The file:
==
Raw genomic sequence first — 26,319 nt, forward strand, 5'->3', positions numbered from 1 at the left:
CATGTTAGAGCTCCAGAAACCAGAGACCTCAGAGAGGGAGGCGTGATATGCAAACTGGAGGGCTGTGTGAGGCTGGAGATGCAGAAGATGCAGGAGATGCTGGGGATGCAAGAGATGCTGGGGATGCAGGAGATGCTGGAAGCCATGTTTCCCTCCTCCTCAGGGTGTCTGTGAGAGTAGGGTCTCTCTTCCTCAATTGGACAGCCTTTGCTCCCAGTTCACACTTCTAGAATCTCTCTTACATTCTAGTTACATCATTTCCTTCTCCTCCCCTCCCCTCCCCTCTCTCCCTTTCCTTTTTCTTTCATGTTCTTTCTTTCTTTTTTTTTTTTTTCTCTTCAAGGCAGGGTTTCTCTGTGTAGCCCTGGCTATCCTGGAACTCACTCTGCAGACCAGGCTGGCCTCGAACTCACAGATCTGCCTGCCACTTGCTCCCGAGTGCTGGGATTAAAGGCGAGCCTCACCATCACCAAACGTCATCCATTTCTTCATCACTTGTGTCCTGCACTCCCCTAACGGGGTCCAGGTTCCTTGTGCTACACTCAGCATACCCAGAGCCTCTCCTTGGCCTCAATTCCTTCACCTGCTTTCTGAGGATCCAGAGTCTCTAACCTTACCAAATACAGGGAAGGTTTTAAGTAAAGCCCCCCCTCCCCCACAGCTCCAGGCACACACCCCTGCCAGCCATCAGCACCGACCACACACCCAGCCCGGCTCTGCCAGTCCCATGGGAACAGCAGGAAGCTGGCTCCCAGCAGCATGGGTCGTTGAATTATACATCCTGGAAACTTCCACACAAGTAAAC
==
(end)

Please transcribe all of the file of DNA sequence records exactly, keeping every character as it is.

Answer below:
Raw genomic sequence first — 26,319 nt, forward strand, 5'->3', positions numbered from 1 at the left:
CATGTTAGAGCTCCAGAAACCAGAGACCTCAGAGAGGGAGGCGTGATATGCAAACTGGAGGGCTGTGTGAGGCTGGAGATGCAGAAGATGCAGGAGATGCTGGGGATGCAAGAGATGCTGGGGATGCAGGAGATGCTGGAAGCCATGTTTCCCTCCTCCTCAGGGTGTCTGTGAGAGTAGGGTCTCTCTTCCTCAATTGGACAGCCTTTGCTCCCAGTTCACACTTCTAGAATCTCTCTTACATTCTAGTTACATCATTTCCTTCTCCTCCCCTCCCCTCCCCTCTCTCCCTTTCCTTTTTCTTTCATGTTCTTTCTTTCTTTTTTTTTTTTTTCTCTTCAAGGCAGGGTTTCTCTGTGTAGCCCTGGCTATCCTGGAACTCACTCTGCAGACCAGGCTGGCCTCGAACTCACAGATCTGCCTGCCACTTGCTCCCGAGTGCTGGGATTAAAGGCGAGCCTCACCATCACCAAACGTCATCCATTTCTTCATCACTTGTGTCCTGCACTCCCCTAACGGGGTCCAGGTTCCTTGTGCTACACTCAGCATACCCAGAGCCTCTCCTTGGCCTCAATTCCTTCACCTGCTTTCTGAGGATCCAGAGTCTCTAACCTTACCAAATACAGGGAAGGTTTTAAGTAAAGCCCCCCCTCCCCCACAGCTCCAGGCACACACCCCTGCCAGCCATCAGCACCGACCACACACCCAGCCCGGCTCTGCCAGTCCCATGGGAACAGCAGGAAGCTGGCTCCCAGCAGCATGGGTCGTTGAATTATACATCCTGGAAACTTCCACACAAGTAAAC